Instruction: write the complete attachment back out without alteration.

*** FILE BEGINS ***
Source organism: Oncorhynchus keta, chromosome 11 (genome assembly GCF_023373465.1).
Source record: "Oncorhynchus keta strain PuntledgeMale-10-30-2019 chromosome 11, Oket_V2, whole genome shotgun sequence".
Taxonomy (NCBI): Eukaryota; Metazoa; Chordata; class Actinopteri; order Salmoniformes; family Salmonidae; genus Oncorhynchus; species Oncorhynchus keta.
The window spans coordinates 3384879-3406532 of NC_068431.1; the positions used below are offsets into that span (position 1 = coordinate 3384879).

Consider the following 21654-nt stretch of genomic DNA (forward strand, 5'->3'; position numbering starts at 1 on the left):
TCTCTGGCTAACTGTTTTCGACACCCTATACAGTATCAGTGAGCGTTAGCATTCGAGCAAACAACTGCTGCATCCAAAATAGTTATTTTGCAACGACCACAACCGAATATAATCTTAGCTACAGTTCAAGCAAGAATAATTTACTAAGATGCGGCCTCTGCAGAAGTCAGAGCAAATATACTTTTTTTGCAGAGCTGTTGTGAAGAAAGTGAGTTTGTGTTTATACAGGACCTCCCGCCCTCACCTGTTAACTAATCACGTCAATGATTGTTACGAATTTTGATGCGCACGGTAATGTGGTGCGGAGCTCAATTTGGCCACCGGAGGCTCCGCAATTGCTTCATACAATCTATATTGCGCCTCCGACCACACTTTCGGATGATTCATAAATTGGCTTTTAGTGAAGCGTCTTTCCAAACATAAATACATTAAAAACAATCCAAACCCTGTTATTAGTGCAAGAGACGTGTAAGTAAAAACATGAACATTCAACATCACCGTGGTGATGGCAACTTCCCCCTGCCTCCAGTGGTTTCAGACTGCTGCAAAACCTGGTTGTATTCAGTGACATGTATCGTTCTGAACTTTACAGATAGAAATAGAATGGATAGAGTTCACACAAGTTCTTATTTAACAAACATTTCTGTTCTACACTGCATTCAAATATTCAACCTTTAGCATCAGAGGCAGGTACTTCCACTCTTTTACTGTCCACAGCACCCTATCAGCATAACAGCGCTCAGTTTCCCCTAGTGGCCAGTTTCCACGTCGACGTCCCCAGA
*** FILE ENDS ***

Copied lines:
Source organism: Oncorhynchus keta, chromosome 11 (genome assembly GCF_023373465.1).
Source record: "Oncorhynchus keta strain PuntledgeMale-10-30-2019 chromosome 11, Oket_V2, whole genome shotgun sequence".
Taxonomy (NCBI): Eukaryota; Metazoa; Chordata; class Actinopteri; order Salmoniformes; family Salmonidae; genus Oncorhynchus; species Oncorhynchus keta.
The window spans coordinates 3384879-3406532 of NC_068431.1; the positions used below are offsets into that span (position 1 = coordinate 3384879).

Consider the following 21654-nt stretch of genomic DNA (forward strand, 5'->3'; position numbering starts at 1 on the left):
TCTCTGGCTAACTGTTTTCGACACCCTATACAGTATCAGTGAGCGTTAGCATTCGAGCAAACAACTGCTGCATCCAAAATAGTTATTTTGCAACGACCACAACCGAATATAATCTTAGCTACAGTTCAAGCAAGAATAATTTACTAAGATGCGGCCTCTGCAGAAGTCAGAGCAAATATACTTTTTTTGCAGAGCTGTTGTGAAGAAAGTGAGTTTGTGTTTATACAGGACCTCCCGCCCTCACCTGTTAACTAATCACGTCAATGATTGTTACGAATTTTGATGCGCACGGTAATGTGGTGCGGAGCTCAATTTGGCCACCGGAGGCTCCGCAATTGCTTCATACAATCTATATTGCGCCTCCGACCACACTTTCGGATGATTCATAAATTGGCTTTTAGTGAAGCGTCTTTCCAAACATAAATACATTAAAAACAATCCAAACCCTGTTATTAGTGCAAGAGACGTGTAAGTAAAAACATGAACATTCAACATCACCGTGGTGATGGCAACTTCCCCCTGCCTCCAGTGGTTTCAGACTGCTGCAAAACCTGGTTGTATTCAGTGACATGTATCGTTCTGAACTTTACAGATAGAAATAGAATGGATAGAGTTCACACAAGTTCTTATTTAACAAACATTTCTGTTCTACACTGCATTCAAATATTCAACCTTTAGCATCAGAGGCAGGTACTTCCACTCTTTTACTGTCCACAGCACCCTATCAGCATAACAGCGCTCAGTTTCCCCTAGTGGCCAGTTTCCACGTCGACGTCCCCAGA